Understanding Wheat Traits Under Heat Stress for Better Crop Resilience

Greg Howard
22nd May, 2024

Understanding Wheat Traits Under Heat Stress for Better Crop Resilience

Image Source: Natural Science News, 2024

Key Findings

  • Researchers from Southern Illinois University studied 200 wheat lines to find heat-tolerant varieties
  • Some wheat lines maintained better grain yield and biomass under heat stress
  • Identifying these heat-tolerant lines can help breed new wheat varieties that withstand rising temperatures
The increasing impacts of heat stress on wheat production due to climate change have necessitated the development of heat-resilient crop varieties. To address this issue, researchers from Southern Illinois University conducted a study to evaluate two hundred recombinant inbred lines (RILs) derived from a cross between WH711 and WH1021. These lines were assessed in a randomized block design (RBD) with two replications at CCSHAU, Hisar, during the 2018-19 growing season under both heat stress and non-stress conditions[1]. Heat stress was induced by altering the date of sowing so that the grain filling stage coincided with elevated temperatures. This method ensured that the plants experienced heat stress during a critical phase of their development, allowing the researchers to accurately assess their resilience. Previous studies have highlighted the complexity of thermal stress in wheat and its detrimental effects on various physiological and biochemical traits. For instance, a study conducted in the northwestern plain zones (NWPZ) of India identified significant variations in traits such as root and shoot weight, relative water content, and chlorophyll content under heat stress[2]. Another study examined the combined effects of drought and heat stress on wheat, revealing significant reductions in agronomic traits like plant height and grain yield, as well as physiological parameters like photosynthesis and stomatal conductance[3]. In the current study, the researchers aimed to build on these findings by focusing specifically on heat stress and its impact on wheat during the grain filling stage. The evaluation of the 200 RILs involved measuring various traits to determine their heat tolerance. These traits included grain yield, biomass, and physiological parameters such as photosynthesis rate and stomatal conductance. The results indicated that some RILs exhibited higher heat tolerance, maintaining better grain yield and biomass under heat stress conditions compared to others. This finding is consistent with earlier research, which showed that certain wheat genotypes could retain their physiological and biochemical equilibrium under stress[3]. Additionally, the study confirmed that heat stress significantly reduced photosynthesis and stomatal conductance, aligning with previous observations[4]. The identification of heat-tolerant RILs in this study provides valuable insights for wheat breeding programs. By selecting and breeding these resilient lines, it is possible to develop new wheat varieties that can better withstand the increasing temperatures associated with climate change. This approach not only enhances wheat productivity but also contributes to food security in regions prone to heat stress. In conclusion, the study conducted by Southern Illinois University underscores the importance of developing heat-resilient wheat varieties. By evaluating a large number of RILs under controlled heat stress conditions, the researchers were able to identify lines with superior tolerance, paving the way for future breeding efforts. These findings build on previous research and offer practical solutions to mitigate the adverse effects of climate change on wheat production.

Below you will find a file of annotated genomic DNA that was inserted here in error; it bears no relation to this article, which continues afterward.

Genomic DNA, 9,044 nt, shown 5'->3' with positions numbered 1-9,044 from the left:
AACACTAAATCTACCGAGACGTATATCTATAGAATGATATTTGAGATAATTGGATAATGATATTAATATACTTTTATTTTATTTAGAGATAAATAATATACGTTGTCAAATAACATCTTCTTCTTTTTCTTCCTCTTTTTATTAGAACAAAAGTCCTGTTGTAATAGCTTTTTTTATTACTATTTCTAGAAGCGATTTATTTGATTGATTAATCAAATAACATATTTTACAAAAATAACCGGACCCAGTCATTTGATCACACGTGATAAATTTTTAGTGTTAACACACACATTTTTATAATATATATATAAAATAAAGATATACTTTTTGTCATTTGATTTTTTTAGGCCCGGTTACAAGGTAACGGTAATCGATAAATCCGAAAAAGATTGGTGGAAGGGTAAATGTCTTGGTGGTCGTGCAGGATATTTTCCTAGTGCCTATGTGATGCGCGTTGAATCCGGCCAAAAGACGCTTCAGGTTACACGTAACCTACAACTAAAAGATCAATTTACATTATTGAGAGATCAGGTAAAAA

GeneticsBiochemPlant Science


Main Study

1) Unlocking genetic insights: Evaluating wheat RILs for physiobiochemical traits under terminal heat stress conditions

Published 21st May, 2024


Related Studies

2) Physio-biochemical characterization of wheat genotypes under temperature stress.


3) Physiomorphic and molecular-based evaluation of wheat germplasm under drought and heat stress.


4) Wheat multiple synthetic derivatives: a new source for heat stress tolerance adaptive traits.


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